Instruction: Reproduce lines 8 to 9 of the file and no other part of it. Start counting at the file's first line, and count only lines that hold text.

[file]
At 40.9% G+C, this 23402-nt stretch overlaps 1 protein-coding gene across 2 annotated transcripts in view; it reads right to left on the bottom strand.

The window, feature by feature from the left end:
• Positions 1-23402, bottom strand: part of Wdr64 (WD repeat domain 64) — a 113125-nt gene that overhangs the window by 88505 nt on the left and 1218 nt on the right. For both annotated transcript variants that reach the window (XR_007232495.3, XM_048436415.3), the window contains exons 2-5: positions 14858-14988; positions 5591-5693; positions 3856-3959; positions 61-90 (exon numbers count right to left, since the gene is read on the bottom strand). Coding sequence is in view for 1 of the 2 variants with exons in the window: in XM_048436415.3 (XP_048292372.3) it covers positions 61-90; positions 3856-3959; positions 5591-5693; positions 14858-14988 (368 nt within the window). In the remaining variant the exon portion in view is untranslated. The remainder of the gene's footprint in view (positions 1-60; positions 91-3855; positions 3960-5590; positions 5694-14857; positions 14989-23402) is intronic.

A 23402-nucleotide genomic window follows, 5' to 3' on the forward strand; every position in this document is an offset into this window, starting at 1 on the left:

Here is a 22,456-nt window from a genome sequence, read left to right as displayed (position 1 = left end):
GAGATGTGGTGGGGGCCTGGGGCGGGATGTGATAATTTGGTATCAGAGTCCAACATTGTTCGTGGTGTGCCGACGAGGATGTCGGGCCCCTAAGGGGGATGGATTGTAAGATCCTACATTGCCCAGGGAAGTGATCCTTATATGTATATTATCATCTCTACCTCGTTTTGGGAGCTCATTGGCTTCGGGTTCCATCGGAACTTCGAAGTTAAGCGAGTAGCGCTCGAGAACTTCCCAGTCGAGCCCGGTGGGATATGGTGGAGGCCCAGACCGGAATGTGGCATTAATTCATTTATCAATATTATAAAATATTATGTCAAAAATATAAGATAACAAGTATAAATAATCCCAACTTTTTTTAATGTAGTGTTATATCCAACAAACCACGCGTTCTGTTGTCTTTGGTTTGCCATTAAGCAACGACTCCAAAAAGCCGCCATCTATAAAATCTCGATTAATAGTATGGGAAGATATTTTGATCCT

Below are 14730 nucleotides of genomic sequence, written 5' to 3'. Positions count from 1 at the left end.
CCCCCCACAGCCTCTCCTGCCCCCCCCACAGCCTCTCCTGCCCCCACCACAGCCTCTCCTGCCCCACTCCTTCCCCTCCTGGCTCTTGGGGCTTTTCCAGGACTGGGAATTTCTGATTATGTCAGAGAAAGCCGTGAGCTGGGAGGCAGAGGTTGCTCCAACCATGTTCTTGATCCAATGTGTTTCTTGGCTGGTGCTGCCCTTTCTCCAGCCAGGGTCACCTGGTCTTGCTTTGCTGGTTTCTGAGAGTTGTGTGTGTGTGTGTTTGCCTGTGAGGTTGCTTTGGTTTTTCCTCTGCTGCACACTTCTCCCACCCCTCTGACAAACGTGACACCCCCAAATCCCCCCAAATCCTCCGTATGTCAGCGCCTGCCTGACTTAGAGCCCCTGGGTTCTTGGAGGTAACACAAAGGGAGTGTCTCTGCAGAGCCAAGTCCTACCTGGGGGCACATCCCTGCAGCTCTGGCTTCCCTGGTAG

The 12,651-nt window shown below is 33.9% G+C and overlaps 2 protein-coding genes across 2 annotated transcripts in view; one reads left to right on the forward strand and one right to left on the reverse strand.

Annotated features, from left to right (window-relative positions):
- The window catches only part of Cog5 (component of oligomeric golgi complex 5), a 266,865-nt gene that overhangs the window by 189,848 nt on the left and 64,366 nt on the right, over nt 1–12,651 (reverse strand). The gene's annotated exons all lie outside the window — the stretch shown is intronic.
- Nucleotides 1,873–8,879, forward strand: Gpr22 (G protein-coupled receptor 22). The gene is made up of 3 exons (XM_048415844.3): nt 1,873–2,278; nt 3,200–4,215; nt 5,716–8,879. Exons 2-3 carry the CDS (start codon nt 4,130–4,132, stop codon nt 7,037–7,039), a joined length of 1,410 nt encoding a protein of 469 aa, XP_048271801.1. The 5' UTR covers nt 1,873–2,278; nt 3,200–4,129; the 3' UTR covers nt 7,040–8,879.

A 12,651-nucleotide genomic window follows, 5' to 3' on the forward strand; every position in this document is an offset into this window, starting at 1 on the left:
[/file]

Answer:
CCCCCCACAGCCTCTCCTGCCCCCCCCACAGCCTCTCCTGCCCCCACCACAGCCTCTCCTGCCCCACTCCTTCCCCTCCTGGCTCTTGGGGCTTTTCCAGGACTGGGAATTTCTGATTATGTCAGAGAAAGCCGTGAGCTGGGAGGCAGAGGTTGCTCCAACCATGTTCTTGATCCAATGTGTTTCTTGGCTGGTGCTGCCCTTTCTCCAGCCAGGGTCACCTGGTCTTGCTTTGCTGGTTTCTGAGAGTTGTGTGTGTGTGTGTTTGCCTGTGAGGTTGCTTTGGTTTTTCCTCTGCTGCACACTTCTCCCACCCCTCTGACAAACGTGACACCCCCAAATCCCCCCAAATCCTCCGTATGTCAGCGCCTGCCTGACTTAGAGCCCCTGGGTTCTTGGAGGTAACACAAAGGGAGTGTCTCTGCAGAGCCAAGTCCTACCTGGGGGCACATCCCTGCAGCTCTGGCTTCCCTGGTAG

The 12,651-nt window shown below is 33.9% G+C and overlaps 2 protein-coding genes across 2 annotated transcripts in view; one reads left to right on the forward strand and one right to left on the reverse strand.